Less than three months after hiring a new advertising agency, Steak n Shake has jettisoned and is now suing the Georgia-based firm.
The hasty firing of The Varnson Group and subsequent lawsuit has industry analysts wondering if the tumult will become a distraction in the effort to turn the restaurant chain around.
"It’s really difficult for an outsider to know what’s going on," said Bryan Elliott, an analyst covering the restaurant industry for Raymond James & Associates in Georgia. "But they need to keep their focus on moving forward."
Industry analysts called the developments between the locally based chain of 490 restaurants and its new—now former—ad agency highly unusual, noting that such relationships usually last years, not months.
The Varnson Group signed a $4.36 million, 26-month contract in mid-November, with just over half of that to be paid in Steak n Shake stock. Steak n Shake terminated the deal in early February.
The lawsuit filed by Steak n Shake March 3 in Indianapolis doesn’t go into why the company and Varnson split. Rather, it deals with the aftermath of the breakup. Steak n Shake claims the agency is refusing to turn over myriad proprietary material, including data, Steak n Shake’s marks, promotional materials, photographs, coupon templates and other print advertisement templates.
Additionally, Steak n Shake claims The Varnson Group refuses to release a Web site domain name where customers can access and print online coupons. Steak n Shake is seeking unspecified damages and return of the proprietary information.
Steak n Shake officials and their attorneys declined to comment on the lawsuit.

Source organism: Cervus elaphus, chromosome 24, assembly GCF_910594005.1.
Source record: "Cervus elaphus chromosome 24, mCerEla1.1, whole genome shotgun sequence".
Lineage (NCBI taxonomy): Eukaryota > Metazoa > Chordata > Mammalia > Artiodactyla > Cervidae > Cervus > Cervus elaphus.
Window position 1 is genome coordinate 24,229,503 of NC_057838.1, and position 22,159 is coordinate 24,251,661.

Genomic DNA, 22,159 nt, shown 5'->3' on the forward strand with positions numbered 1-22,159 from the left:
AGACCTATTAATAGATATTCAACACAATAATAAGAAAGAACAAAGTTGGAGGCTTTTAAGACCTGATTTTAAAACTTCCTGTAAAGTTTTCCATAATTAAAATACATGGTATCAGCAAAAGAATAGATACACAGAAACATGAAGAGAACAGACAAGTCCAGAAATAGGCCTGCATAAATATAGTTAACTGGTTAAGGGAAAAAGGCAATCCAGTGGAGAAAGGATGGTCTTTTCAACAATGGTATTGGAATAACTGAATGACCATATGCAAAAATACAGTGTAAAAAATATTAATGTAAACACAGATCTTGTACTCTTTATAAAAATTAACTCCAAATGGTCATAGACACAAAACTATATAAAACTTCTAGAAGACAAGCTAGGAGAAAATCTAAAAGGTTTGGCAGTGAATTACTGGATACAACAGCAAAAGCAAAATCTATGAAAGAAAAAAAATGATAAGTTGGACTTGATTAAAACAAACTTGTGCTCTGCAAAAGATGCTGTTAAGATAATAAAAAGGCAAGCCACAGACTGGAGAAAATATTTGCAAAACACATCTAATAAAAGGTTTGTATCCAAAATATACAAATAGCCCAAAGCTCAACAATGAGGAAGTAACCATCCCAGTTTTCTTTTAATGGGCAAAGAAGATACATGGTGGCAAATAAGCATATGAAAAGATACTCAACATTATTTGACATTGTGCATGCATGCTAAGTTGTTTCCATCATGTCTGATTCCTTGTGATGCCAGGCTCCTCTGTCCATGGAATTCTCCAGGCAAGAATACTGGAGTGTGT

In a response filed in court April 9, The Varnson Group denies it has retained any proprietary Steak n Shake material.
Further, Varnson in the counterclaim accuses Steak n Shake of dealing in bad faith by engaging in discussions with some of the nation’s largest ad agencies, including J. Walter Thompson, Empower Media, Zimmerman and ID Media, in an attempt to replace Varnson. Varnson officials claim Steak n Shake never intended to retain them for the full 26 months of their original contract.
Varnson also claims Steak n Shake axed the firm before the 90 days mandated in the original contract’s termination agreement. Upon receipt of the termination notice, Varnson submitted invoices for $1.62 million to wrap up the account. It says it is still owed almost $450,000.
Officials for The Varnson Group and their attorneys declined further comment, but stated in their counterclaim they are seeking a jury trial.
Y&L: No complaint
After Texas investment guru Sardar Biglari became Steak n Shake chairman and CEO last year, the restaurant chain parted ways with Indianapolis-based Young & Laramore, its ad agency of 18 years. Y&L was instructed to forward much of the advertising material it developed for Steak n Shake directly to The Varnson Group. Y&L officials said the transition went smoothly.
"Steak n Shake completely honored their obligation in winding down their relationship with us," said Y&L CEO Paul Knapp. "We had a 90-day termination clause in our contract, and they paid all the way through. That’s an honorable thing to do."
Knapp said Y&L hasn’t heard from Steak n Shake since.